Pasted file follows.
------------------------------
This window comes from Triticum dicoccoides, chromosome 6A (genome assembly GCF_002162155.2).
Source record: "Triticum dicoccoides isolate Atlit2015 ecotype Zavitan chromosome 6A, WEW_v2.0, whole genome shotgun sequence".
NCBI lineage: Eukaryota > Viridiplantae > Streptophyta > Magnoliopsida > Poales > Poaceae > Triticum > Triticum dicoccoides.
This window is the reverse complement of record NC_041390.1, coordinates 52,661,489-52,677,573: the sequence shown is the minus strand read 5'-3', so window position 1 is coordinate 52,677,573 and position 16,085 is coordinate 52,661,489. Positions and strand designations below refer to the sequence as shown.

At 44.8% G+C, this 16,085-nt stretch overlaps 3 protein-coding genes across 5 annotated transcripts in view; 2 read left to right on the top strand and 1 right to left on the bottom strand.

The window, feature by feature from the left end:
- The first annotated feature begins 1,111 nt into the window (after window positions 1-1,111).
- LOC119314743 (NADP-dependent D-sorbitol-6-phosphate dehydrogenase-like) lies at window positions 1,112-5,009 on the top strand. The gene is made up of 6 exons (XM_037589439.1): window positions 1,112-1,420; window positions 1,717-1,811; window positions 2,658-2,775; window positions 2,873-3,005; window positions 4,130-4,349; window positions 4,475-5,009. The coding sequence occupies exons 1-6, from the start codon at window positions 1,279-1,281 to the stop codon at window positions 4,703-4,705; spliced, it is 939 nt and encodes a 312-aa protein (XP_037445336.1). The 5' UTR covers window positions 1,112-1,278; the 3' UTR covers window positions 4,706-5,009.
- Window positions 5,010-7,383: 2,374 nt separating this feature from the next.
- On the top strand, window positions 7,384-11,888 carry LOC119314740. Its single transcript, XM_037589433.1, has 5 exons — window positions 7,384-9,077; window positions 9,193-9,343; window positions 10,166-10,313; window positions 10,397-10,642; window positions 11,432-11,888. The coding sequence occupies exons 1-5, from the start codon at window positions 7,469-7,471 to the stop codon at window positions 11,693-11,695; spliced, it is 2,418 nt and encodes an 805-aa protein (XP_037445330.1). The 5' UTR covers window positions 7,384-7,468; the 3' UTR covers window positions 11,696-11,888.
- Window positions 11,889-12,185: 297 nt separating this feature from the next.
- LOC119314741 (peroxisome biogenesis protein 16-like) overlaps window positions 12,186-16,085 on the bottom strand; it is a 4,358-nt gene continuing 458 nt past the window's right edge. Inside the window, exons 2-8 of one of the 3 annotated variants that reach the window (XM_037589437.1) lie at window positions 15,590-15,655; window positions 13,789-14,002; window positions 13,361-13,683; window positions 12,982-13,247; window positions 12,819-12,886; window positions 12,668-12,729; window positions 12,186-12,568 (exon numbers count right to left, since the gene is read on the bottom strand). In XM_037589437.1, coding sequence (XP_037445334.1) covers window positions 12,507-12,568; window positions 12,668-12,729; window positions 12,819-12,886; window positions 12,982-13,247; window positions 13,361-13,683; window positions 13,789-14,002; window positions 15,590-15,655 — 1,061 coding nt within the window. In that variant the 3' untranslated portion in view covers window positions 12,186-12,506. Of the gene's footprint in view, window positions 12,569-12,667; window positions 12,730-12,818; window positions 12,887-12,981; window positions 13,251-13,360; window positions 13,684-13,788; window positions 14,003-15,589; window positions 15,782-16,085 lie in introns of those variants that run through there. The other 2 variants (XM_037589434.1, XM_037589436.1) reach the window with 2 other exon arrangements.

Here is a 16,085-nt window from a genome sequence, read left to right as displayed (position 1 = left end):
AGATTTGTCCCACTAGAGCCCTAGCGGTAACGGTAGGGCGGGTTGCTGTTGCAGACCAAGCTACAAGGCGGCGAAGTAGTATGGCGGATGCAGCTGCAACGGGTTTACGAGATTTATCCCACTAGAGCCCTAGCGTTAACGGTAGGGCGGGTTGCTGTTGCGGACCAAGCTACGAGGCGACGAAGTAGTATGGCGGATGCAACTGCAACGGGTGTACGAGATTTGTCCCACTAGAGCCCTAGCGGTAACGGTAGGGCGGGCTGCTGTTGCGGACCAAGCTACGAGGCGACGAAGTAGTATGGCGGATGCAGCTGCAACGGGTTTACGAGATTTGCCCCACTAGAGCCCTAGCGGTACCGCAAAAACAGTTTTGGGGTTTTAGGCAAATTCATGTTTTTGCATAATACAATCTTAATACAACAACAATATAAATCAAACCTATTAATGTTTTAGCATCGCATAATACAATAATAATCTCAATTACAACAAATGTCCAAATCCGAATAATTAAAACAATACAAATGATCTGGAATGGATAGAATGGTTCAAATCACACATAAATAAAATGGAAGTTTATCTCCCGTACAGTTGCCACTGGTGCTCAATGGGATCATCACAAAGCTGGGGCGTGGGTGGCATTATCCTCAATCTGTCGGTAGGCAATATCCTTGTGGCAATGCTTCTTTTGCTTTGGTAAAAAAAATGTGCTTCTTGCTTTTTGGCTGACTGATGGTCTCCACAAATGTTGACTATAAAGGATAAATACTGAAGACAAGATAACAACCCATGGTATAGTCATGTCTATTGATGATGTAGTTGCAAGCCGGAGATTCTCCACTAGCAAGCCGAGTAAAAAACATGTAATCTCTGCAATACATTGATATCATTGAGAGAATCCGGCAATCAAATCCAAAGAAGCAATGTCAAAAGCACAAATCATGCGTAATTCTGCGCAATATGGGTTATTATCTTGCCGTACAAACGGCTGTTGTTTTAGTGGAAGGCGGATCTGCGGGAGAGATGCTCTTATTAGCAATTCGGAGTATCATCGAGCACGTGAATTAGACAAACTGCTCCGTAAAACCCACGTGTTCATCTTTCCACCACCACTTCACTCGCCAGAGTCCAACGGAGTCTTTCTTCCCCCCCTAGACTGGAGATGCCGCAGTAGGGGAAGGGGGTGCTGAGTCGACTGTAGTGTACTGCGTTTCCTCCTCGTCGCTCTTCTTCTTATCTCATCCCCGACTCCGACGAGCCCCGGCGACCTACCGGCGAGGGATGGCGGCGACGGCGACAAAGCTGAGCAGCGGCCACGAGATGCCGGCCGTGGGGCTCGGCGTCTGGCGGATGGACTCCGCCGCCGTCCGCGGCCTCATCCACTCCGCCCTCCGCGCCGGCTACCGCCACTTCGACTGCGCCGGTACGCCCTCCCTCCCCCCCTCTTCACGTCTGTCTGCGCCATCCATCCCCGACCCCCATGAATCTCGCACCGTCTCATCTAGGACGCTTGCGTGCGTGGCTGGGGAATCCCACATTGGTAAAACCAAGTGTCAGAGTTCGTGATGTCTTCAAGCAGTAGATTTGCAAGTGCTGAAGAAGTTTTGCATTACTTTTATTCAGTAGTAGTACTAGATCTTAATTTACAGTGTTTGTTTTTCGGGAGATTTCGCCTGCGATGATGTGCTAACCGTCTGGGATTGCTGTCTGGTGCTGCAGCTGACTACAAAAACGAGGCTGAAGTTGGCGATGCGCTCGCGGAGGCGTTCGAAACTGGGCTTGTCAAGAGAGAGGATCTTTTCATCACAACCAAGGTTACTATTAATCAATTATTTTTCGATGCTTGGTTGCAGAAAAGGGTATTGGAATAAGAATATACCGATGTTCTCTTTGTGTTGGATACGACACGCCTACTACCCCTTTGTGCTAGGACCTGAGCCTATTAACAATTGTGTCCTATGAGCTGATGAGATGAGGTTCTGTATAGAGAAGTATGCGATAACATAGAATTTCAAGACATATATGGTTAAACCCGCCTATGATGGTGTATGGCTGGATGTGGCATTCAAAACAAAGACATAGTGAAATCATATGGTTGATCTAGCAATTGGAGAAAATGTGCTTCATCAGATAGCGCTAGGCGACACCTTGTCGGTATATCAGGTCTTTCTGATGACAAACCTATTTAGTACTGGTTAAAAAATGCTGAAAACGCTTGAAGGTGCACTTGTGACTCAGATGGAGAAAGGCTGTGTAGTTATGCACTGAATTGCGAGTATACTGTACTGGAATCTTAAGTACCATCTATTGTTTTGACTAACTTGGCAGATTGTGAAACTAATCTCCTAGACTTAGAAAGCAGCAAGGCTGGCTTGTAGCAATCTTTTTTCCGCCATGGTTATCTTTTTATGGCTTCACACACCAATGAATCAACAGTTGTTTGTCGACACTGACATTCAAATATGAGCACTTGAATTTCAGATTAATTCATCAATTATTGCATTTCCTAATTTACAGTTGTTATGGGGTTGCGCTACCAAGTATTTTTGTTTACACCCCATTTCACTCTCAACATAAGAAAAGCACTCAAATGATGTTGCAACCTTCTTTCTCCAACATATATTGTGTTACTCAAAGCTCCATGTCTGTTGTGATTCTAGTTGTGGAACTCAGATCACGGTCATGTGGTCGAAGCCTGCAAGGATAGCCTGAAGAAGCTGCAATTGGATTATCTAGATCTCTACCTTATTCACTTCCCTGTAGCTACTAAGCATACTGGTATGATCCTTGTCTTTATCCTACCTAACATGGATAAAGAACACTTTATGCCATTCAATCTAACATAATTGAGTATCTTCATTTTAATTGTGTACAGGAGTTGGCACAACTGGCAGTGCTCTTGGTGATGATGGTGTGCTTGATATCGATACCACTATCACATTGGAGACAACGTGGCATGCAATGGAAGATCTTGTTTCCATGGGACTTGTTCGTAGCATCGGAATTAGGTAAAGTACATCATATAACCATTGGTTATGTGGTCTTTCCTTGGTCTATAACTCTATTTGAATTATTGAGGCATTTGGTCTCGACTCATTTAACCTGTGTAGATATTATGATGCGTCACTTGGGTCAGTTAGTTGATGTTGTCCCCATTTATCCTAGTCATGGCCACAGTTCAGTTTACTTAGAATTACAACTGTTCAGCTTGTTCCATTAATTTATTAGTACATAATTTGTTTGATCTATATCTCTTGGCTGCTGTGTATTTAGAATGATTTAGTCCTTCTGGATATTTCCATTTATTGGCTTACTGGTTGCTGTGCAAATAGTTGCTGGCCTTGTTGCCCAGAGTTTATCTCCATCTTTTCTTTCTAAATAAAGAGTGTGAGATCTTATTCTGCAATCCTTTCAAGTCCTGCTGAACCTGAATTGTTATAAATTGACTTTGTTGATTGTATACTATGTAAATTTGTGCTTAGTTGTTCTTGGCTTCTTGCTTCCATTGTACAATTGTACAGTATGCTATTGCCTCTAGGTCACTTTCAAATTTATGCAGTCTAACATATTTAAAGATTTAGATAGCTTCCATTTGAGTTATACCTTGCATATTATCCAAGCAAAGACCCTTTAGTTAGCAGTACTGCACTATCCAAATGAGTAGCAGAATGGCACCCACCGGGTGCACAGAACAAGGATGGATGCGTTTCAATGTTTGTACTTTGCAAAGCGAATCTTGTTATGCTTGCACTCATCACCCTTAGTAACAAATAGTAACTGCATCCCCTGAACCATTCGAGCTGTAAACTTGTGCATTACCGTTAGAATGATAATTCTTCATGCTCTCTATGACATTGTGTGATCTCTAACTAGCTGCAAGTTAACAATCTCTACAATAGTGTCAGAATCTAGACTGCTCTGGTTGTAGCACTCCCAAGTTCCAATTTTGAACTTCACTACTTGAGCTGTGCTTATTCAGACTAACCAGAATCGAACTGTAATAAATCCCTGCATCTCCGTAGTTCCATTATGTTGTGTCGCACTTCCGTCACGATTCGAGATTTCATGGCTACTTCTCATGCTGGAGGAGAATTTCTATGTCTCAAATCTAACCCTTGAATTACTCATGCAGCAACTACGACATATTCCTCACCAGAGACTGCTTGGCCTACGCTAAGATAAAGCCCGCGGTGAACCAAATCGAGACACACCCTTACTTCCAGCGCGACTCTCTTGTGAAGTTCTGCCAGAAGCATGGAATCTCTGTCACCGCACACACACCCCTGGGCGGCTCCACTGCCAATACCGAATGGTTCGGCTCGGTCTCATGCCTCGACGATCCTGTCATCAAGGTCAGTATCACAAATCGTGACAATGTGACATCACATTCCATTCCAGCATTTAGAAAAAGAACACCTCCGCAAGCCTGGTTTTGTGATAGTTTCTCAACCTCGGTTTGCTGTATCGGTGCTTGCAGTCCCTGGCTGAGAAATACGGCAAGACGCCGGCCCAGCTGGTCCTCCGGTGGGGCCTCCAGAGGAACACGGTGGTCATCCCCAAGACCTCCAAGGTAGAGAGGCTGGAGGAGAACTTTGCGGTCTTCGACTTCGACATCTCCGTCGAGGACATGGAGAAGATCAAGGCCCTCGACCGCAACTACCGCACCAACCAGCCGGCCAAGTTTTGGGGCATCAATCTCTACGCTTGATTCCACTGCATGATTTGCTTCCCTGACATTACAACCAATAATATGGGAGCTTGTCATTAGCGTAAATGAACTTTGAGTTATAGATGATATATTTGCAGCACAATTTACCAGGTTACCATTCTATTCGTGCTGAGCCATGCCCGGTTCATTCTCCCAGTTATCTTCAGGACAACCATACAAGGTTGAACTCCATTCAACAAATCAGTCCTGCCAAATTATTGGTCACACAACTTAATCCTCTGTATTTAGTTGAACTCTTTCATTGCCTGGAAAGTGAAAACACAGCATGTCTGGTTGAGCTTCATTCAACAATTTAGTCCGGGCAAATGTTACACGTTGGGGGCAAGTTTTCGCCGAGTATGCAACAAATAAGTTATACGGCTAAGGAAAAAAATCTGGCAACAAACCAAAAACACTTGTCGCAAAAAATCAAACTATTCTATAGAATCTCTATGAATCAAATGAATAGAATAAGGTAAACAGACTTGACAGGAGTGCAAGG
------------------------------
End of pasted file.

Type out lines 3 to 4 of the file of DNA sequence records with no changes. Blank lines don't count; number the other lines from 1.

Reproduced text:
NCBI lineage: Eukaryota > Viridiplantae > Streptophyta > Magnoliopsida > Poales > Poaceae > Triticum > Triticum dicoccoides.
This window is the reverse complement of record NC_041390.1, coordinates 52,661,489-52,677,573: the sequence shown is the minus strand read 5'-3', so window position 1 is coordinate 52,677,573 and position 16,085 is coordinate 52,661,489. Positions and strand designations below refer to the sequence as shown.